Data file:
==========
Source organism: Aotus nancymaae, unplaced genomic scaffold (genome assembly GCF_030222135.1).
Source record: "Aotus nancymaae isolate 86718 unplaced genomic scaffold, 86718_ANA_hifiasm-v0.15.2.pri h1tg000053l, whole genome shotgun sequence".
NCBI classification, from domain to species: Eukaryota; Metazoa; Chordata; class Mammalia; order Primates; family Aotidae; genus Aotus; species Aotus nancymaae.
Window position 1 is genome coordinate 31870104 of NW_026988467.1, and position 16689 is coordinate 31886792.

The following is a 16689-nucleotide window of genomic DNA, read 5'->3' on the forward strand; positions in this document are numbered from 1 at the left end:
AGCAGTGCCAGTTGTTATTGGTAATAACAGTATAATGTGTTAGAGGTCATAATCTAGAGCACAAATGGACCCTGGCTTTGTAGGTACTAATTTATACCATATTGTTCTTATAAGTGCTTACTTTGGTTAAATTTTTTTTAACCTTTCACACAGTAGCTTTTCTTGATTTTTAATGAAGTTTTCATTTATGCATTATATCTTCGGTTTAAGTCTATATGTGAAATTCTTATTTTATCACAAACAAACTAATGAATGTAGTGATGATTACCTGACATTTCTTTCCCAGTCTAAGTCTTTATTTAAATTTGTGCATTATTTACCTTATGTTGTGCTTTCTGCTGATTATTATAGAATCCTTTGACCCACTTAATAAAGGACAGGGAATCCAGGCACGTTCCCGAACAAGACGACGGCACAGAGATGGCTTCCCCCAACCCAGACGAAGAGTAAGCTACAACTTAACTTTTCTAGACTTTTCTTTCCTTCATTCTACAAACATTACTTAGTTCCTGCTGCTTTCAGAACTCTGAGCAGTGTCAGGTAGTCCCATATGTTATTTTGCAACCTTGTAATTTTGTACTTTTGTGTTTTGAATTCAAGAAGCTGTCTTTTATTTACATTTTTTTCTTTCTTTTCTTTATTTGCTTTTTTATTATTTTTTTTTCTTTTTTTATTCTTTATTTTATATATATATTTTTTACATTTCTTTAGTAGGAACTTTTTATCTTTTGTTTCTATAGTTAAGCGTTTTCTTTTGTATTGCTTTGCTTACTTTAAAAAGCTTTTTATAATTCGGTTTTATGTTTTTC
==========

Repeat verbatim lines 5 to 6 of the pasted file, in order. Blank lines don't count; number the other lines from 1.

The following is a 16689-nucleotide window of genomic DNA, read 5'->3' on the forward strand; positions in this document are numbered from 1 at the left end:
AGCAGTGCCAGTTGTTATTGGTAATAACAGTATAATGTGTTAGAGGTCATAATCTAGAGCACAAATGGACCCTGGCTTTGTAGGTACTAATTTATACCATATTGTTCTTATAAGTGCTTACTTTGGTTAAATTTTTTTTAACCTTTCACACAGTAGCTTTTCTTGATTTTTAATGAAGTTTTCATTTATGCATTATATCTTCGGTTTAAGTCTATATGTGAAATTCTTATTTTATCACAAACAAACTAATGAATGTAGTGATGATTACCTGACATTTCTTTCCCAGTCTAAGTCTTTATTTAAATTTGTGCATTATTTACCTTATGTTGTGCTTTCTGCTGATTATTATAGAATCCTTTGACCCACTTAATAAAGGACAGGGAATCCAGGCACGTTCCCGAACAAGACGACGGCACAGAGATGGCTTCCCCCAACCCAGACGAAGAGTAAGCTACAACTTAACTTTTCTAGACTTTTCTTTCCTTCATTCTACAAACATTACTTAGTTCCTGCTGCTTTCAGAACTCTGAGCAGTGTCAGGTAGTCCCATATGTTATTTTGCAACCTTGTAATTTTGTACTTTTGTGTTTTGAATTCAAGAAGCTGTCTTTTATTTACATTTTTTTCTTTCTTTTCTTTATTTGCTTTTTTATTATTTTTTTTTCTTTTTTTATTCTTTATTTTATATATATATTTTTTACATTTCTTTAGTAGGAACTTTTTATCTTTTGTTTCTATAGTTAAGCGTTTTCTTTTGTATTGCTTTGCTTACTTTAAAAAGCTTTTTATAATTCGGTTTTATGTTTTTC